Judging a fish by its ability to climb

Here’s an excerpt from an essay called “An Education Allegory” by Aesop Jr., published way back in 1898.

“A long time ago, when the animal creation was being differentiated into swimmers, climbers, fliers, and runners, there was a school for the development of the animals. The theory of the school was that the best animals should be able to do one thing as well as another; and if there was an apparent aptitude in a given animal for doing one thing and an apparent inaptitude for doing other things, the time and effort should be spent upon the latter instead of the former.

If one had short legs and good wings, the attention should be given to running so as to even up the qualities as far as possible. So the duck was kept waddling instead of swimming, the pelican was kept wagging his short wings in the attempt to fly. The eagle was made to run and allowed to fly only for recreation, while maturing tadpoles were unmercifully guyed for being neither one thing nor another.

All this in the name of Education.

Nature was not to be trusted in her make up of individuals, for individuals should be symmetrically developed and similar for their own welfare as well as for the welfare of the community. The animals that would not submit to such training, but persisted in developing the best gifts they had, were dishonored, called narrow-minded and specialists, and special difficulties were placed in their way when they attempted to ignore the theory of education recognized by the school.”

The education system makes an assumption – that students are raw materials and are processed through each level of the education system. They are tested periodically and batched into standards. When they graduate, they receive a degree – the extent to which their processing is complete.

The concept of a classroom full of students listening to a teacher’s monologue was created by industrialists. My university took it even further by grading students using a bell curve, with standard deviations. One required at least 3 sigmas for securing the top grade.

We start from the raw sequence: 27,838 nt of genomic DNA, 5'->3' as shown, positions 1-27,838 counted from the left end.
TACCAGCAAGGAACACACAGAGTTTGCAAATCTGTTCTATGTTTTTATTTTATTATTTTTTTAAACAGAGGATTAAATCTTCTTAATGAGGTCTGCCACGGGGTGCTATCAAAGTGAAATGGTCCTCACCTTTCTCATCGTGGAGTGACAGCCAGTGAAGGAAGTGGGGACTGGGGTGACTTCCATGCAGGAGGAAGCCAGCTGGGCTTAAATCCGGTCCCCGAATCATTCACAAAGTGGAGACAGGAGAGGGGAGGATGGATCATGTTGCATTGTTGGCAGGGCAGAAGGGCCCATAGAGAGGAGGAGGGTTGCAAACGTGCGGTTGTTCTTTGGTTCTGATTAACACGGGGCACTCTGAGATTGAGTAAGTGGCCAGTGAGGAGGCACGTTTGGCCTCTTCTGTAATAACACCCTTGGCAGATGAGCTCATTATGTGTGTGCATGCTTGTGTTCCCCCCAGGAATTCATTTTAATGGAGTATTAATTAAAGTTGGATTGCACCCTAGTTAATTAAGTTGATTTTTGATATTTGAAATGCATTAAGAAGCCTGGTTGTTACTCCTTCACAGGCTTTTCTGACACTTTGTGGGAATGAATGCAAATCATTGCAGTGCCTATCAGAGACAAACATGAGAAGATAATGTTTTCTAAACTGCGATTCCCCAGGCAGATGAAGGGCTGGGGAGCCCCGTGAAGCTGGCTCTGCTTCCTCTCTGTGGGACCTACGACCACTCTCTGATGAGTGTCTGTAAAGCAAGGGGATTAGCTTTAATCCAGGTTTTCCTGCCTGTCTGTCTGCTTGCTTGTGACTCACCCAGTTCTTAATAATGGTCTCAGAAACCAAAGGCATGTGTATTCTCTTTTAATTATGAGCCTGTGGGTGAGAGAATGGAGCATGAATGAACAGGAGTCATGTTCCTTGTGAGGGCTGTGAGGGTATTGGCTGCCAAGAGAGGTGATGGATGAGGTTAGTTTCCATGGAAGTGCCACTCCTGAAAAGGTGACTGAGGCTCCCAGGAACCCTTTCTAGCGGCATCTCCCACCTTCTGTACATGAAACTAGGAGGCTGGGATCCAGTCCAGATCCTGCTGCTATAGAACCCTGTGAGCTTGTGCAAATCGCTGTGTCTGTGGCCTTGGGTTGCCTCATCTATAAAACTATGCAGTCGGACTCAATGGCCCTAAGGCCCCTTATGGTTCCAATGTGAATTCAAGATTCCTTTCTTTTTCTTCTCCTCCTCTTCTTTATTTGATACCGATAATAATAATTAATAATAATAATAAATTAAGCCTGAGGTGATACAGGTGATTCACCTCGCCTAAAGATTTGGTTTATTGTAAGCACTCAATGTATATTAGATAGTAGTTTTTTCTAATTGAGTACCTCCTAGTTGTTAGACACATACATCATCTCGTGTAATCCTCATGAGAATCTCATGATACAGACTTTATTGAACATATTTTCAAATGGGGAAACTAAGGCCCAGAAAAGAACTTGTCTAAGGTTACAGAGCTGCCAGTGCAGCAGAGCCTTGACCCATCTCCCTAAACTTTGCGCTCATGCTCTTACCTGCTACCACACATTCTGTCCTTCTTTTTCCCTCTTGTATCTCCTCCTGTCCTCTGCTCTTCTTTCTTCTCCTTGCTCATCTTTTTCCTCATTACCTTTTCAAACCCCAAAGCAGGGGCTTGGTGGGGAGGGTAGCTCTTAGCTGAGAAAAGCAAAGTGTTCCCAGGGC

Another assumption the system makes is that children lack discipline and have to be threatened into learning by administering examinations. This is the reason school isn’t fun for most children. I’ve woken up from many a nightmare where I am trapped unprepared in the midst of an exam. Perhaps you can relate to this too.

The real truth is that humans have always been natural born learners. The education system merely imposes industrial standards on children. When they fail to adhere to these standards, this is cited as proof of the assumption. As students, we are all trapped in this wicked self-fulfilling prophecy. What makes things worse is that we have known this for more than a hundred years now.

As Indian children, cricket came naturally to us. We watched every minute of 5-day test matches, often waking up at 4 AM to catch the ones played in New Zealand. Cricket is a game packed with statistics, and yet, we knew the batting averages and bowling averages of several players, including their best and worst performances. To keep track of overs, we learnt to divide and multiply by 6 without thinking. We watched our television sets and implemented what we learnt on the playground. Every Indian boy is a half-decent cricketer. And yet, there was no system that imposed this on us. No examinations to measure our progress. To learn was to play, and to play was to learn.

So this is the challenge thrown forward to educators in the 21st century. Our outdated methods that produce homogeneous obedient students is doing more harm than good. With technology in our midst, we can transform this system from ground up. For instance, every student can watch pre-recorded lectures and use classroom sessions to complete their learning by doing fun assignments, rather than by passively listening.

Most importantly, we have run out of excuses to stick to this flawed artifact, which we have clung on to for more than a century past its useful life.

Inspiration: Seth Godin’s mind-bending podcast – Akimbo

Source: An Educational Allegory

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